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Back at the cottage, it was a sunny and breezy afternoon. We walked a bit of the lake shore with the dogs off the leash. Allan had said the lake was really a pond, but now we realize it must be just a section of a larger lake system. There are boats here for guests' use, but we're not sure how Tala would take to that. Running in circles barking in the hatchback of our car is one thing. In a rowboat or canoe... maybe not.
Tala was suspicious of the water at first, but we coaxed her in, and she splashed about a little. Then she discovered: ripples! Remember Tala's obsession with the hose? As the water lapped on the shoreline, any tiny wave - not even a wave, just a ripple - that had a tiny whitecap: she attacked. It wasn't long before she was fixated on the water, stalking the ripples, ready to pounce and bite. It was very amusing.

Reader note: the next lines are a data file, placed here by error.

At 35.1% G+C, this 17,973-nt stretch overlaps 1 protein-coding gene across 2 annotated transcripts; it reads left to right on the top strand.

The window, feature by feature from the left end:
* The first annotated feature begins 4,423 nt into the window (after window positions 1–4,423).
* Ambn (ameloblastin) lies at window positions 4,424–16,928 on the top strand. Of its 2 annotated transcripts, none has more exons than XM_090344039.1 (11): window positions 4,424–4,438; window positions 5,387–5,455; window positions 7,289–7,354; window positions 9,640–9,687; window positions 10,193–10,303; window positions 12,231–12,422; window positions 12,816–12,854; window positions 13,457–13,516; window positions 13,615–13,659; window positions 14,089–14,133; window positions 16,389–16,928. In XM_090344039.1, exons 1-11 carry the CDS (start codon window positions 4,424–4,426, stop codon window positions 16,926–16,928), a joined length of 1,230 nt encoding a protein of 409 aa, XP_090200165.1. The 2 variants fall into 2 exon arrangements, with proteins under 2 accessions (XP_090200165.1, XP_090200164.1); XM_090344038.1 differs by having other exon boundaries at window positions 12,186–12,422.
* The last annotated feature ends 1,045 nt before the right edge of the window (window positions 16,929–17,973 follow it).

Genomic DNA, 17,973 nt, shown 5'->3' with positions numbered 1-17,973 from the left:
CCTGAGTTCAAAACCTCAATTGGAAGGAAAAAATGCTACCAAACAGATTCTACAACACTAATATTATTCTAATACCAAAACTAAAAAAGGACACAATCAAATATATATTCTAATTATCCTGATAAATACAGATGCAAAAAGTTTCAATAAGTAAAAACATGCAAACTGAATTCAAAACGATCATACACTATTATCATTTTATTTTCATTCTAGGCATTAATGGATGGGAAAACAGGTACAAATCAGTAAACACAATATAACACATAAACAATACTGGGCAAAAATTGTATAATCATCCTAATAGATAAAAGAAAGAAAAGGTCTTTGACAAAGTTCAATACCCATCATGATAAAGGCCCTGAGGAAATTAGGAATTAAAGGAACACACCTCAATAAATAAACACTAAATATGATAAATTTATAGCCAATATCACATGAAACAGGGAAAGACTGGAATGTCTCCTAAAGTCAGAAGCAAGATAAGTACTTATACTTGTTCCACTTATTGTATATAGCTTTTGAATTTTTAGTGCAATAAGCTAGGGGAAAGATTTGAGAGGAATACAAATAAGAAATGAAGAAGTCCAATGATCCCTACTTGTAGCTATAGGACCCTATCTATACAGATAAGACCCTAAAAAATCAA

Cody surprised us by wading into the water a bit, too. She was perfectly happy to let Tala hog all the attention with her crazy antics while she quietly cooled her paws.
We brought our corkscrew tether with us, which looks like a giant corkscrew, with two long tie-outs attached. We've used it for years - decades - to give our dogs safe outdoor time in the country. It gives them plenty of room to tussle and play, makes them good guests at whatever cabins or cottages we're renting, and gives us peace of mind.
Unfortunately, like a lot of dogs, Tala hates being tethered. As soon as we hooked her up, she wrapped herself around every available tree, and spent the whole time barking. We're fairly certain she wouldn't run off, but an exploring dog can roam far away in a short time. At home she has the safe confines of a fence. How would she do in a strange place with no apparent boundaries?